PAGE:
A major difficulty in the interpretation of mammographic images is the low contrast and, in the case of early detection of breast cancer, the reduced size of the features of malignancy on findings such as microcalcifications. Furthermore, image assessment is subject to significant reliance of the capacity of observation of the expert that will perform it, compromising the final diagnosis accuracy. Thinking about this aspect, this study evaluated the subjectivity of visual inspection to assess the contrast-detail in mammographic images. For this, we compared the human readings of images generated with the CDMAM phantom performed by four observers, enabling to determining a threshold of contrast visibility in each diameter disks present in the phantom. These thresholds were compared graphically and by statistical measures allowing us to build a strategy for use of contrast and detail (dimensions) as parameters of quality in mammography.
The objective of this study was to compare the detection of microcalcifications and fibers on phantom images based on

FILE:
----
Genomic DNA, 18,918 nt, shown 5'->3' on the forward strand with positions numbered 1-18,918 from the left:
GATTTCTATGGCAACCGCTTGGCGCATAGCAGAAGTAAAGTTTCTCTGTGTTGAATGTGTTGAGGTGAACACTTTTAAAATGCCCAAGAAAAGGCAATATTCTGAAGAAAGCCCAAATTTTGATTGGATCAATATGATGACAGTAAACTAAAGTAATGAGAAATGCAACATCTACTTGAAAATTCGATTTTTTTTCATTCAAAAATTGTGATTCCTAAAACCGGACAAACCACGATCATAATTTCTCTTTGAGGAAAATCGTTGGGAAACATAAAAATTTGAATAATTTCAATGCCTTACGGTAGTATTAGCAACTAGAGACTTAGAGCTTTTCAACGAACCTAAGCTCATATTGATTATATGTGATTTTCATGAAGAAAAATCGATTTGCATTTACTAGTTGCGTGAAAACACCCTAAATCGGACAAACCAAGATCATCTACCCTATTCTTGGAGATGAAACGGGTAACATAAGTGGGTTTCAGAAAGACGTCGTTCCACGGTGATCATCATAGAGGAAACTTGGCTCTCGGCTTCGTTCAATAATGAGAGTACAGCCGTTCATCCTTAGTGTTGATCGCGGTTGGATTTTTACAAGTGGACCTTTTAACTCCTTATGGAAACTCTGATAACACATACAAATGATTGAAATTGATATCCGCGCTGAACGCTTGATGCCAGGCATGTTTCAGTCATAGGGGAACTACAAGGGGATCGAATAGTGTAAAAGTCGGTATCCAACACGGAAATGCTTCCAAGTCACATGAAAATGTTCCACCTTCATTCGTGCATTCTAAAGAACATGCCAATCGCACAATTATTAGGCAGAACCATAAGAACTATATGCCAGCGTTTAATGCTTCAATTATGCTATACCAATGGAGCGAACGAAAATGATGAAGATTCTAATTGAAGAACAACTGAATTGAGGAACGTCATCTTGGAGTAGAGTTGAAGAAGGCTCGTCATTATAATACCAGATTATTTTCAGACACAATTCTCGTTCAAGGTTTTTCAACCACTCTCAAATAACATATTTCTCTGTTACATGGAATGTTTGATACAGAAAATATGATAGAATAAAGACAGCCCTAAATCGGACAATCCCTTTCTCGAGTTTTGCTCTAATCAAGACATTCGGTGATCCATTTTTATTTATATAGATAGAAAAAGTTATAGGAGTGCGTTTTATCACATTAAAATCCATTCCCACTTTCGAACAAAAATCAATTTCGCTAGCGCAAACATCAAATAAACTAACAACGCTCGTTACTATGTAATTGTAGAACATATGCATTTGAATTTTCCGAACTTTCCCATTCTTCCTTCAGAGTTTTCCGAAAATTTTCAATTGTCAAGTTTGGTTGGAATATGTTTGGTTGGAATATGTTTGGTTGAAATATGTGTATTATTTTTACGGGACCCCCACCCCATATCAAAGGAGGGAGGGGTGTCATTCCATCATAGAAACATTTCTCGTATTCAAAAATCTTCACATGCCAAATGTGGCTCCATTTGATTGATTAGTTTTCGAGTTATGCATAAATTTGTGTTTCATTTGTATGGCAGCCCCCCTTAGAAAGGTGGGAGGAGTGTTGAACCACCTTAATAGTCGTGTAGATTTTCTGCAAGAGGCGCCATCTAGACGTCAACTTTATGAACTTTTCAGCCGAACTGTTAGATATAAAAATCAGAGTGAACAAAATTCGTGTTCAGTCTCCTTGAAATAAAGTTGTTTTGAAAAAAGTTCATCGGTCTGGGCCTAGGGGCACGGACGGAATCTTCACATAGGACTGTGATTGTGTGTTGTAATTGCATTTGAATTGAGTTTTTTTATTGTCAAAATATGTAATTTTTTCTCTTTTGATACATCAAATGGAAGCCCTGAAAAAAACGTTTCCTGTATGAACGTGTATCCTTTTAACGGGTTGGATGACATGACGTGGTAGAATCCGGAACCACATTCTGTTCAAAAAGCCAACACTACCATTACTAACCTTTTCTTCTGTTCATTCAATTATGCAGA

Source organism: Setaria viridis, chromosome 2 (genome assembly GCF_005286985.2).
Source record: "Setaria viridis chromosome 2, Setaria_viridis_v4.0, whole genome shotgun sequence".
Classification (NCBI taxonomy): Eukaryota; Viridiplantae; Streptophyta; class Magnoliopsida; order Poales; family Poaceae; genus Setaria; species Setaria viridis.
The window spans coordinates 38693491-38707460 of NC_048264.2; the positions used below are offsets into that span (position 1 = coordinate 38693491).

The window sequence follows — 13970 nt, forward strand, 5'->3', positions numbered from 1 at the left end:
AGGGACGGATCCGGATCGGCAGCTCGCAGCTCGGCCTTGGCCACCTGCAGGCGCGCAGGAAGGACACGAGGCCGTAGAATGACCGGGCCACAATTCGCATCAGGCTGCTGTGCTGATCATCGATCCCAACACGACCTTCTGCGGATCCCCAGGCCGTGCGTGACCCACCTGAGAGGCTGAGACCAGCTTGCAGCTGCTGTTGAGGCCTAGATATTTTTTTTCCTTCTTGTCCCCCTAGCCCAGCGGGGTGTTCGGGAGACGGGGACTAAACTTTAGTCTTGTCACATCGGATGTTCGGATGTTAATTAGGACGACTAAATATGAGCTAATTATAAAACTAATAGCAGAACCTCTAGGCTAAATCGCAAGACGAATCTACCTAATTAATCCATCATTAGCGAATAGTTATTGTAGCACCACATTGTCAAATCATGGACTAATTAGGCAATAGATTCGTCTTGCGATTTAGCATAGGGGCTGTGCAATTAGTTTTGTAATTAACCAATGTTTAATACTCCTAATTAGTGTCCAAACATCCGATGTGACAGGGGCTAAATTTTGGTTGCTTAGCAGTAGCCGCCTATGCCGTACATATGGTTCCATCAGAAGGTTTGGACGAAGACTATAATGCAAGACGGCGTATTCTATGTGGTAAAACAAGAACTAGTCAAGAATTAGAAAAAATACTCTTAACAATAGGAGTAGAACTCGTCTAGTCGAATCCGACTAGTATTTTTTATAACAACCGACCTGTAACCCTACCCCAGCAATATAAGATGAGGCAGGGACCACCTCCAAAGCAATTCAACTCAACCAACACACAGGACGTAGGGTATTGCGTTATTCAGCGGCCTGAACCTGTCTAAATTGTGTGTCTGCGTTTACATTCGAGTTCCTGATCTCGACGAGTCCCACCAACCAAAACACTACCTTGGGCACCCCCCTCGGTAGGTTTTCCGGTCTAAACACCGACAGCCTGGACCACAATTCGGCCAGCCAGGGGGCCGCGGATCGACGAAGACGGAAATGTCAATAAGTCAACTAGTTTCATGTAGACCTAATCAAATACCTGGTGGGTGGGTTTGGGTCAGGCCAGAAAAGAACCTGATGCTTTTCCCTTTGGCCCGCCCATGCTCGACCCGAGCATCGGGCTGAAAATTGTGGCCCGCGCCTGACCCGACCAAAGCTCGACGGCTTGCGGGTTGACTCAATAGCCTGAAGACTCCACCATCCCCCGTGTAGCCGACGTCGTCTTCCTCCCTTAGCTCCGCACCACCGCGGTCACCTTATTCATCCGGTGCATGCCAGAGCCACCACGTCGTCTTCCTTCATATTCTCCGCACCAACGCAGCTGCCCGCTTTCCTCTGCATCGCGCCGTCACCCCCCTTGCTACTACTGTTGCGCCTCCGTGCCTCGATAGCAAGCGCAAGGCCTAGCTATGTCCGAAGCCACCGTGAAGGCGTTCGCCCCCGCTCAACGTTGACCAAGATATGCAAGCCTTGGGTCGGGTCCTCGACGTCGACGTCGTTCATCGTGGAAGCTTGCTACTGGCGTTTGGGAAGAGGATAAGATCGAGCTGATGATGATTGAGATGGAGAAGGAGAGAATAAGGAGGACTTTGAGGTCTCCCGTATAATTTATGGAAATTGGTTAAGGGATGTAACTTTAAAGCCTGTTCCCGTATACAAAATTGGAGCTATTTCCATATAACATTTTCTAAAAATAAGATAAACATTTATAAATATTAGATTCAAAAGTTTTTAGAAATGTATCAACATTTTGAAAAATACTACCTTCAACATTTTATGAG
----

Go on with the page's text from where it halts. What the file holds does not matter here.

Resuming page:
monitor readings versus analog image readings. 180 films were obtained with 3 different mammographic equipment
under different exposure conditions and digitized using the Lumiscan75 scanner. It was used the ALVIM statistical
phantom (4,5cm) and 2 acrylic plates of 1cm (6,5cm) over it. The software named QualIM was developed to manager the
images and the database which storages the specialist's readings allowing them digital tools manipulation. The images
were displayed on 4 monitors: CRT Philips 19" (2,9Mpixels/8bits), CRT Philips 22" (3,0Mpixels/8bits), LCD Clinton
(3,0Mpixels/10bits) and LCD Barco (5,0Mpixels/14bits). The same images group was also displayed on the appropriated
view box to mammograms (3200cd/m<sup>2</sup>) and the readings performance was taken as reference parameter. The software
generates on real time Kappa values to microcalcifications and fibers detection, histogram, ROC curve and true/false
positive parameters. Barco monitor readings produced superior results when compared with all the others suggesting that
there weren't losses in the digitalizing process. Clinton monitor readings were similar the view box results and superior
on both Philips monitors when compared the detection of objects on phantom images (6,5cm). The specialist
performance results using Philips 22" were only comparable to view box and Clinton for images of 4,5cm. It was
possible to verify that the monitors' spatial and contrast resolutions have influenced on the readings performance of
specialists, suggesting these characteristics are relevant at lesions detection performance in mammographic exams.